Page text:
A reminder about online privacy
I just saw a CNN report on Internet privacy and how so many entities track your every move for fun and profit. Far too many Internet users never give any thought to privacy — and then they wonder why they get so much spam, junk snail mail, and robocalls.
The story reminded me that since switching to this Mac laptop almost two months ago, I’ve been so caught up in learning all the new stuff that I haven’t thought much about privacy, beyond adding Adblock Plus to Chrome and Firefox, the two browsers I’m currently using. It’s a great little feature, but it doesn’t do much to keep others from tracking and recording my online activity. Cookie-blocking helps some, but you have to tend to it to make sure it doesn’t block the cookies you need for online banking, shopping, etc.
Ghostery sees the “invisible” web, detecting trackers, web bugs, pixels, and beacons placed on web pages by Facebook, Google Analytics, and over 500 other ad networks, behavioral data providers, web publishers — all companies interested in your activity.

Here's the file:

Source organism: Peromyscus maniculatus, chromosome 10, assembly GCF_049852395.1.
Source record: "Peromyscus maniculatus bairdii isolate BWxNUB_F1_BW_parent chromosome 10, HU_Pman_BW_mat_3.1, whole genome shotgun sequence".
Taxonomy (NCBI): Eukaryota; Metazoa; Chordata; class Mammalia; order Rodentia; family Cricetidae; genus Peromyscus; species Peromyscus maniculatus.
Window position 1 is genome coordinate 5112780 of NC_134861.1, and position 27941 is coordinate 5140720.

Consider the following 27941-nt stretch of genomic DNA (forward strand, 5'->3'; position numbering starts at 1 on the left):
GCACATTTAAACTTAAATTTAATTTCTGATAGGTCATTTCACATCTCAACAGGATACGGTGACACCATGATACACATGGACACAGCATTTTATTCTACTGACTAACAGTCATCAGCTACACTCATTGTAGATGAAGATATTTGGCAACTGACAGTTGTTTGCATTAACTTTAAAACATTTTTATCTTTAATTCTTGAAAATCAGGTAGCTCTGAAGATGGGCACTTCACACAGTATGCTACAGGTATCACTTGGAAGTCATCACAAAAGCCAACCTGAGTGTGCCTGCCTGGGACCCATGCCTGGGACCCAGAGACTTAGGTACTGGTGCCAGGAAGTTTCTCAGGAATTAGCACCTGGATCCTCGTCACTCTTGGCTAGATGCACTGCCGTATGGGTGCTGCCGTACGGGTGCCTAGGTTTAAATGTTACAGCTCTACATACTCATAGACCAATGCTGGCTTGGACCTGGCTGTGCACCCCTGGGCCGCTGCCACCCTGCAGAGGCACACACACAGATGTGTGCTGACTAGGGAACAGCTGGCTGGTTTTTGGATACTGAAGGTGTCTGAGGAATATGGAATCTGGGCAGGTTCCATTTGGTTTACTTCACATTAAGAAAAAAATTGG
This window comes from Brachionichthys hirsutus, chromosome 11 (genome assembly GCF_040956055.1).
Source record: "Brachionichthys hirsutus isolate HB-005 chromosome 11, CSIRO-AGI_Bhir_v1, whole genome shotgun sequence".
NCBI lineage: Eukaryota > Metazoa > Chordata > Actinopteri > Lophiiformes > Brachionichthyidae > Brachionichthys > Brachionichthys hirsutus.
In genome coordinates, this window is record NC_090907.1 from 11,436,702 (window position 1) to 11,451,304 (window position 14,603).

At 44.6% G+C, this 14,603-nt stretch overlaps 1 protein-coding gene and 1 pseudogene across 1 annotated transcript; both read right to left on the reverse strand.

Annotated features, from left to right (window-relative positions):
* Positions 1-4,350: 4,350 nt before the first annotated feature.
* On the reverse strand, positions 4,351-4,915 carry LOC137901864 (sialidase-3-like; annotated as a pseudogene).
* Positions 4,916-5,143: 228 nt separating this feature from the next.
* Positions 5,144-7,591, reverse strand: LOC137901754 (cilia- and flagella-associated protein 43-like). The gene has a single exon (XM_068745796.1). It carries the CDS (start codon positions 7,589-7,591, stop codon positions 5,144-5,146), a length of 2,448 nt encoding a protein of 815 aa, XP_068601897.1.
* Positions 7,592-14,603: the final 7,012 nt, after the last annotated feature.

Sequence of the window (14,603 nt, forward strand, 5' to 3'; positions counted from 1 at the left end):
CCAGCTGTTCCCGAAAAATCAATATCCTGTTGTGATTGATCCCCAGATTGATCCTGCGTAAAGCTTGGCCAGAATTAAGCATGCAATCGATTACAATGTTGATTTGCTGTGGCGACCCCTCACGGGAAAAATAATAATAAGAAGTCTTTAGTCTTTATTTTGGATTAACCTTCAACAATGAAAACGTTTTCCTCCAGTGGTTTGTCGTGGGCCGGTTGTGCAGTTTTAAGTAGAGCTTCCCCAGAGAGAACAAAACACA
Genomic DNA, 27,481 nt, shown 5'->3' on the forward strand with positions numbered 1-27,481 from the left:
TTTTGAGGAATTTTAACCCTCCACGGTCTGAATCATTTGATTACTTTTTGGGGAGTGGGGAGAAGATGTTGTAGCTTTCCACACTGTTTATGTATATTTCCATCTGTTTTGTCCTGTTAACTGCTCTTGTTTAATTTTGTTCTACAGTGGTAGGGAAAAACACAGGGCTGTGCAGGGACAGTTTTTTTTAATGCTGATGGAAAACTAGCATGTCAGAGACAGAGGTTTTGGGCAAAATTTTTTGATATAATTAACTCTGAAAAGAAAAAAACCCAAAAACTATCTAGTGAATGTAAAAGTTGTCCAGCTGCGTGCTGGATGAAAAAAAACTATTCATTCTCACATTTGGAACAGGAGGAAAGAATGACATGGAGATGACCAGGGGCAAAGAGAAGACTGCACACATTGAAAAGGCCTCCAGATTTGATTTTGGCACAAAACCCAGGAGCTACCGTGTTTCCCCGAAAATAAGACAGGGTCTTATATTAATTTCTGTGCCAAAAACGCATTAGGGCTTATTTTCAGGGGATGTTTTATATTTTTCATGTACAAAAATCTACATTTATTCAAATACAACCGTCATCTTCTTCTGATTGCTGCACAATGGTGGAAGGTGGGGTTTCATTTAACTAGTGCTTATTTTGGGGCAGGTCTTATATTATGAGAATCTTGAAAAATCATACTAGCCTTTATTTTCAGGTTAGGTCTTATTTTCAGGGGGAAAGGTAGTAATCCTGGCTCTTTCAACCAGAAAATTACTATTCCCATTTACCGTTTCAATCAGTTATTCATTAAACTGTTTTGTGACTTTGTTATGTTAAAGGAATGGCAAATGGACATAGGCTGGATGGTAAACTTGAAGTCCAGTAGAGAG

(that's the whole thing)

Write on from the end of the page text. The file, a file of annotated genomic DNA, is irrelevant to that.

I do go into Ghostery and allow WordPress stats. That might be a mistake, but I want to be part of the hit count on other WordPress blogs.
How insidious are invisible trackers? My most annoying example for the last two years has been the time-share people. I think once — just once — I googled “time-shares” to see how they worked, and I probably browsed a few ads to see what was available in Estes Park. Since then I have been deluged with snail mail, email, and phone calls wanting to sell me a time-share or help me sell the one I have (Not!). I really, really hate phone calls like that.
Don’t get lazy about online privacy. It’s a cinch if you don’t respect your own privacy, neither will anyone else.
Full Disclosure: WordPress does its thing on this blog (I trust them). I’ve added StatCounter so I can see where in the world my readers are from (I’m curious, and WP doesn’t give me this info). And PollDaddy is a result of various polls in this blog (I just see poll results; I can’t speak for PollDaddy).